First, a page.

Liked by 1 person

  24. tylerus January 21, 2020 / 2:00 pm

    A most intriguing post. Funny, [way] back when, music was my life. I couldn’t have a cup of coffee, cook, clean, whatever, without it in the background. A few years ago – maybe because my personal life began to prove [quite] challenging – music became increasingly annoying to these ears. Hopefully, I’ll find that passion again. 🙂

    Liked by 1 person

    • Yeah, Another Blogger January 21, 2020 / 3:12 pm

      You’re right that music can be irritating some times. Maybe you’d find certain classical music pieces (played at low volume) to be enjoyable.


  25. SandyL January 21, 2020 / 4:39 pm

    I don’t think of myself as being particularly musical but certain songs are indelibly tied to stages of my life. Like I never liked rock music until I lived in China and couldn’t ‘hear’ it anymore. Suddenly that background ‘noise’ on the radio wasn’t there, and the strange-ness of living in a different country was even more strange. Back then (late aughts, before streaming) I’d play the songs (on CDs) to bring me home to familiarity.

    Liked by 1 person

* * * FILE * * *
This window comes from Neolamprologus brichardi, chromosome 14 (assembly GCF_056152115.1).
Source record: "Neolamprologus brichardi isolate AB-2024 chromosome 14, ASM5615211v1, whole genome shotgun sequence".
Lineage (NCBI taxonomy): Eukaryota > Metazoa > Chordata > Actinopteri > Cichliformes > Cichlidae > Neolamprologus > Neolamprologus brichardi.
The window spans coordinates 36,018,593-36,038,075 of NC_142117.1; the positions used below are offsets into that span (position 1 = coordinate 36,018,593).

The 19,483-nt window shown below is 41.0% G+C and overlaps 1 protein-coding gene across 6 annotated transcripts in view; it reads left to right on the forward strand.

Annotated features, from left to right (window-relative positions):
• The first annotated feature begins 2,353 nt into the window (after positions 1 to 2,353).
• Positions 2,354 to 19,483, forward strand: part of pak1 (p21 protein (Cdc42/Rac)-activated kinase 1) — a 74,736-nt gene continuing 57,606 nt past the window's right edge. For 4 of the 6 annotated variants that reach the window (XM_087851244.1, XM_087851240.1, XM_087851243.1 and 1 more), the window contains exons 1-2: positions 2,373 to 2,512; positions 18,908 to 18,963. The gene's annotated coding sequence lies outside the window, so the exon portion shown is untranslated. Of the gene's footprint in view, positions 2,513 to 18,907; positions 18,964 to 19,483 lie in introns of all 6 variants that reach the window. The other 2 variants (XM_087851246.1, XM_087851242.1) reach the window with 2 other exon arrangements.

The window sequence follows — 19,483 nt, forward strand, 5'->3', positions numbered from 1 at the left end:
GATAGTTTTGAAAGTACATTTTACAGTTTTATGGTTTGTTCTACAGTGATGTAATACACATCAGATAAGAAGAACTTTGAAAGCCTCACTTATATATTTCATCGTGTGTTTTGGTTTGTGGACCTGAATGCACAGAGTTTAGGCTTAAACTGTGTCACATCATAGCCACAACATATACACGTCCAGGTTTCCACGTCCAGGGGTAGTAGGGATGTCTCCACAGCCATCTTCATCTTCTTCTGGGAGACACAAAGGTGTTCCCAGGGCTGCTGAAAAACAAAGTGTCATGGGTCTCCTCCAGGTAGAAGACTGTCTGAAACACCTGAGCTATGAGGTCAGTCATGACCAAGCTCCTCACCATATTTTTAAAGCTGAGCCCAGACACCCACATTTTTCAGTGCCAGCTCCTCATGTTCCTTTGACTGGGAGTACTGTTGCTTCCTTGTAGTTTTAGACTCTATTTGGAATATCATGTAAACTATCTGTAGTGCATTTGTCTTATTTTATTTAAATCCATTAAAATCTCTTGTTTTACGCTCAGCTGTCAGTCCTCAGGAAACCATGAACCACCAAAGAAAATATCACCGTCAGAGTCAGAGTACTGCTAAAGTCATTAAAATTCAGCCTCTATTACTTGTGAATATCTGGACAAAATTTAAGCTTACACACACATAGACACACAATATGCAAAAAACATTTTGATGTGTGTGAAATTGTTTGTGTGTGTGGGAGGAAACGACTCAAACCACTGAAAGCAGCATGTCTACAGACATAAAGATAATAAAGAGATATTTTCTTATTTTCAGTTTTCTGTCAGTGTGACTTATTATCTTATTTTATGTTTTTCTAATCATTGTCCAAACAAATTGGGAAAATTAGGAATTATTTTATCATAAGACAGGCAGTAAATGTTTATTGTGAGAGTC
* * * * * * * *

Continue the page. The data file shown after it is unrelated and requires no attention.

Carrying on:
• SandyL January 22, 2020 / 12:12 am

        I like particular bands or songs – I’m never sure what actual genre they belong to. Right now, my playlist has Lola Marsh (an indie group from TelAviv), Shakey Graves (blues/folk/R&R from US), Elise Legrow (Canada – blues), The Palms (US) – all easy listening for when I’m busy in the kitchen. Last summer, I ‘discovered’ David Gilmour and OD’d on classic Pink Floyd. And a couple years ago, when I was coming back to Canada full time, I couldn’t get enough of July Talk (a Toronto rock band). Then there’s the occasional oldie that always gets me up and dancing … like “September” by Earth, Wind & Fire 🙂

        Liked by 1 person

  26. George January 21, 2020 / 5:42 pm

    As I wise man once said, “I know, it’s only rock n roll, but I like it”.

    Keep on rocking in the free world, Neil!

    Liked by 1 person

  27. Image Earth Travel January 22, 2020 / 5:13 am

    Wasn’t it Shakespeare that said “if music be the food of love, play on”?
    I can’t survive without music – no exaggeration.
    Never read Kurt Vonnegut so thanks for the great review.
    Many thanks for stopping by my travel and photography blog.

    Liked by 1 person

    • Yeah, Another Blogger January 22, 2020 / 12:42 pm

      Hey there. Thanks for adding your thoughts. I’m not positive, but you might be the first person to refer to Shakespeare in my stories’ comment sections. We can’t go wrong with Shakespeare. He was an ultimate genius.